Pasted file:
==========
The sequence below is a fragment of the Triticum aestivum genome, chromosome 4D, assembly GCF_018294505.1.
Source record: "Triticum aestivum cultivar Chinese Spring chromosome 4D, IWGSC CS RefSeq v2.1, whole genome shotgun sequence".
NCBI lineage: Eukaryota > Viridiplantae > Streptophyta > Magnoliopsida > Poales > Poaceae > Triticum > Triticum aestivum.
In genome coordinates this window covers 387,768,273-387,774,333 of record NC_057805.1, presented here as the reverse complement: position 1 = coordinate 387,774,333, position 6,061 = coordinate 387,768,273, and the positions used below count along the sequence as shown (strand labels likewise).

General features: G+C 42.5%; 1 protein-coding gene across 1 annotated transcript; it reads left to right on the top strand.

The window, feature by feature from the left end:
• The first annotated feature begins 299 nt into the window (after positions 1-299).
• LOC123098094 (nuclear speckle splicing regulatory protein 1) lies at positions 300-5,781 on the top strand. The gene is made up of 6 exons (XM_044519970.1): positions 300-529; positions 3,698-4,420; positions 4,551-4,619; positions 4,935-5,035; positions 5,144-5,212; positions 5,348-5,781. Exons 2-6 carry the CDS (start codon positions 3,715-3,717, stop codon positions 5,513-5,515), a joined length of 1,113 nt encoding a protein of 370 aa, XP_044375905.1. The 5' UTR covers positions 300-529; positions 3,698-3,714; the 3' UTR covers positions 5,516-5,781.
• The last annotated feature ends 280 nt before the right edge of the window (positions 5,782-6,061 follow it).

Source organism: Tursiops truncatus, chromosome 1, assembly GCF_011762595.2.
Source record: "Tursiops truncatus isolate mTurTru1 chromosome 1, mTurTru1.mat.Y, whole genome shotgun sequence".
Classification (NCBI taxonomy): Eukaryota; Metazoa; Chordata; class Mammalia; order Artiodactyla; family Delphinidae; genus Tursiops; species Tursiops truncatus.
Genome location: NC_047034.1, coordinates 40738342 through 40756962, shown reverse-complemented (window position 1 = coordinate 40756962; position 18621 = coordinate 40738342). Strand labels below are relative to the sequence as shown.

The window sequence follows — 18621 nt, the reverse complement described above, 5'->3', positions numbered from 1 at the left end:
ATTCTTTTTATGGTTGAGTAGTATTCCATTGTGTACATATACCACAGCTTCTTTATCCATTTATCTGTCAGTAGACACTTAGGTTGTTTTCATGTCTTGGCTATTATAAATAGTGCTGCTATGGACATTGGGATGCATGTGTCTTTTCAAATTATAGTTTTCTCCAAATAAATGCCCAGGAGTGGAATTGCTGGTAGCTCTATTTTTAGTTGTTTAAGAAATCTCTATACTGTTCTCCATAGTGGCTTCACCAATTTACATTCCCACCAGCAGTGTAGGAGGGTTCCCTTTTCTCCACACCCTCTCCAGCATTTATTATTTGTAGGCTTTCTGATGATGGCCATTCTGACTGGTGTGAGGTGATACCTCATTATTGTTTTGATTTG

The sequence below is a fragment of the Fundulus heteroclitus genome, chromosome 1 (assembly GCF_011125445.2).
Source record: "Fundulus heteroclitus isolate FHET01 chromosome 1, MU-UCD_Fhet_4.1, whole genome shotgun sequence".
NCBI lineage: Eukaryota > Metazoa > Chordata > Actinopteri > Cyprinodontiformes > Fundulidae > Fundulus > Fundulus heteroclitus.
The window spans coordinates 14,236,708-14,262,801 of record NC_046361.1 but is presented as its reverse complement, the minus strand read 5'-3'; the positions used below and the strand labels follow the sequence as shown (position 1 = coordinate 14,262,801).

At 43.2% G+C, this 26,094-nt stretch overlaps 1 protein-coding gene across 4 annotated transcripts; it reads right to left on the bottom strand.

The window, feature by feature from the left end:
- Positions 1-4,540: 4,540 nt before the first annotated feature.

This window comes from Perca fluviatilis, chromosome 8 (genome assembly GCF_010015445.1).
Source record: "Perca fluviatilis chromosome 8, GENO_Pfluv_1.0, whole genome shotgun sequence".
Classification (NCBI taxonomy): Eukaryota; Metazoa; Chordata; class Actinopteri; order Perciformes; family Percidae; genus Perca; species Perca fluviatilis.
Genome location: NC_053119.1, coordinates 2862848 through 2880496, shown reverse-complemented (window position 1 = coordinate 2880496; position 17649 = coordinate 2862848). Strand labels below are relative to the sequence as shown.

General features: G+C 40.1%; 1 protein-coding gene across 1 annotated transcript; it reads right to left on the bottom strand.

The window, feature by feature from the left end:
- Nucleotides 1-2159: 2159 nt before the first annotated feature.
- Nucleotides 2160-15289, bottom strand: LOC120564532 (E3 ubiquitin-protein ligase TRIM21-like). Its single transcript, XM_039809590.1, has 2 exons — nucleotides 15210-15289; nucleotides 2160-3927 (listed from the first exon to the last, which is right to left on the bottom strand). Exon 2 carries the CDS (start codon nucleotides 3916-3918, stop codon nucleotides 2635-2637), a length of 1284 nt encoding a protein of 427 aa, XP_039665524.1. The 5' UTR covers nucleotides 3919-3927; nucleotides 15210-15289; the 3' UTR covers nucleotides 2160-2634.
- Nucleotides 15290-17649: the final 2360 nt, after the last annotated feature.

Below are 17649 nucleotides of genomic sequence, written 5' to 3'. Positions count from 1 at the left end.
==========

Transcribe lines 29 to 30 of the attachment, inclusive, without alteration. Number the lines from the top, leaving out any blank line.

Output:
- Nucleotides 1-2159: 2159 nt before the first annotated feature.
- Nucleotides 2160-15289, bottom strand: LOC120564532 (E3 ubiquitin-protein ligase TRIM21-like). Its single transcript, XM_039809590.1, has 2 exons — nucleotides 15210-15289; nucleotides 2160-3927 (listed from the first exon to the last, which is right to left on the bottom strand). Exon 2 carries the CDS (start codon nucleotides 3916-3918, stop codon nucleotides 2635-2637), a length of 1284 nt encoding a protein of 427 aa, XP_039665524.1. The 5' UTR covers nucleotides 3919-3927; nucleotides 15210-15289; the 3' UTR covers nucleotides 2160-2634.